Faster, clearer, happier -

Enhancements

  • Substantial performance improvements. (#117 ← includes timings)
  • Log output is now vastly more readable: better formatted, less redundant, and more focused on information that helps debug the most common problems. (#116)
  • Siesta now defers resource configuration & cache read until you actually use a resource’s data or attach an observer. This reduces overhead & log clutter when traversing resources using child(…), withParam(…), etc. (#115)
  • Resources created with nil or malformed URLs no longer generate confusing errors from the network layer; instead, a new InvalidURL error cause makes them easy to spot & diagnose. Code such as RemoteImageView that intentionally creates nil URL resources no longer generates mounds of confusing output.

Fixes

  • The podspec incorrectly reported that Siesta requires iOS 9. This is now corrected: iOS 8 normally, iOS 9 only if you are using Alamofire. Thanks to @jordanpwood for spotting this. (#111)
  • Fixed: Objective-C observers prematurely deallocated if they are not retained outside of Siesta. (#118)
  • Fixed: Objective-C observers to sometimes do not receive stoppedObservingResource: (#118)

Breaking Changes

  • The isEquivalentTo(…) method of ResourceObserver is superseded by observerIdentity. This is a little-known feature, but search your code for it! It is no longer part of the protocol, and you will not receive a deprecation warning if you are attempting to implement it. Instead, you’ll just start getting duplicate observers.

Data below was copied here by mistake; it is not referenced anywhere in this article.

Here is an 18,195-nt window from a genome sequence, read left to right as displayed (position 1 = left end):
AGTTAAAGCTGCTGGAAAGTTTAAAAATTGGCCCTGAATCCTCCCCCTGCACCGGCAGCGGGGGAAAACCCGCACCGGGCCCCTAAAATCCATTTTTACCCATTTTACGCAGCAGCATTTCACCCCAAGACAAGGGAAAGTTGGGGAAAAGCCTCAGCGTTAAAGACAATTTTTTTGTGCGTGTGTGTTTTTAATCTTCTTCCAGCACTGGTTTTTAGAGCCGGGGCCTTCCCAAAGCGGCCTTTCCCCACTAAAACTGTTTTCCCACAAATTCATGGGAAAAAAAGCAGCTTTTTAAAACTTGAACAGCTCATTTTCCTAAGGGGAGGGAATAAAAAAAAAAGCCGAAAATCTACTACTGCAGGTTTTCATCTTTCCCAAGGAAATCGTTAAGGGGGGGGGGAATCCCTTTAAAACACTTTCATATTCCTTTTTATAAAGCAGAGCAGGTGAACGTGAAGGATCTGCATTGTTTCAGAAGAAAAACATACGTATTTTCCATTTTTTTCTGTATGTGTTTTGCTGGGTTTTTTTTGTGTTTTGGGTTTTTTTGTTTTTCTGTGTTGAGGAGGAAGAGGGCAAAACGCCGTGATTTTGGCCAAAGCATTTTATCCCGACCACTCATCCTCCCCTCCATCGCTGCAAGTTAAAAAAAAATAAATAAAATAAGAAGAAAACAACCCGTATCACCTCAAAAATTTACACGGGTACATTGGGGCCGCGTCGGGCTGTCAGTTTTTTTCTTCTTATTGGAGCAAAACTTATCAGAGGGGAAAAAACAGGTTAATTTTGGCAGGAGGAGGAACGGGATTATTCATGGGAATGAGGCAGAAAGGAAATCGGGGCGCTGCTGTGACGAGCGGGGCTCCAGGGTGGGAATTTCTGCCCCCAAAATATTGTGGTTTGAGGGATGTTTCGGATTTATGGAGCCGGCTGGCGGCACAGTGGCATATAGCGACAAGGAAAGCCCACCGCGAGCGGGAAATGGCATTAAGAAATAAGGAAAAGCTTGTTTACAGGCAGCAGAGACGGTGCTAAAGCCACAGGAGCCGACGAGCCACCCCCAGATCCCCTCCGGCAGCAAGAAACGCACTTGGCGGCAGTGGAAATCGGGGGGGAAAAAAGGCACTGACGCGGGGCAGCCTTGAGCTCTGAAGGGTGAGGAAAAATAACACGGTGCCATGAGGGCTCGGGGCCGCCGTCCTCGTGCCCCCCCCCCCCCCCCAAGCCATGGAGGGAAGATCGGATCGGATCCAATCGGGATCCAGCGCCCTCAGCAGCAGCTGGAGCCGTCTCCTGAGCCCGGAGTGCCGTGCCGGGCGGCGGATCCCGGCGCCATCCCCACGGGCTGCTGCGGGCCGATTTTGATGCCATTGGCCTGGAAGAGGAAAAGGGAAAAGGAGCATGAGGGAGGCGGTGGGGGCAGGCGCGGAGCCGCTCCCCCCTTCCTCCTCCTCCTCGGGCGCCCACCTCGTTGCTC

• As a part of the optimizations in #117, the timing of calls to stoppedObserving(…) has changed. While the order of events reported by a Resource is still consistent — observer add & remove notifications still come in the order the observers were actually added & removed — some of those notifications are now deferred.

Swift 3 -

Enhancements

This release moves Siesta to Swift 3. The future is here! The flying cars are no doubt imminent.

If your project needs to stick with Swift 2, use the swift-2.2 or swift-2.3 branch.

Breaking Changes

Siesta’s API has been renamed to adhere to the new Swift 3 naming guidelines (mostly, moderated by taste). You’re mostly likely to notice the lowercase enums and slight changes to parameter labels.

Siesta now also takes advantage of new language improvements. Gone is $0.config, which was a hack to work around shortcomings in Swift 2’s inout inference. You can now just use $0 in your configuration closures. Hooray!

For most of the renamings, you’ll see nice friendly deprecations with fixits — or at least helpful error messages. However, there are a few things the compiler will not help you with that you need to be careful of: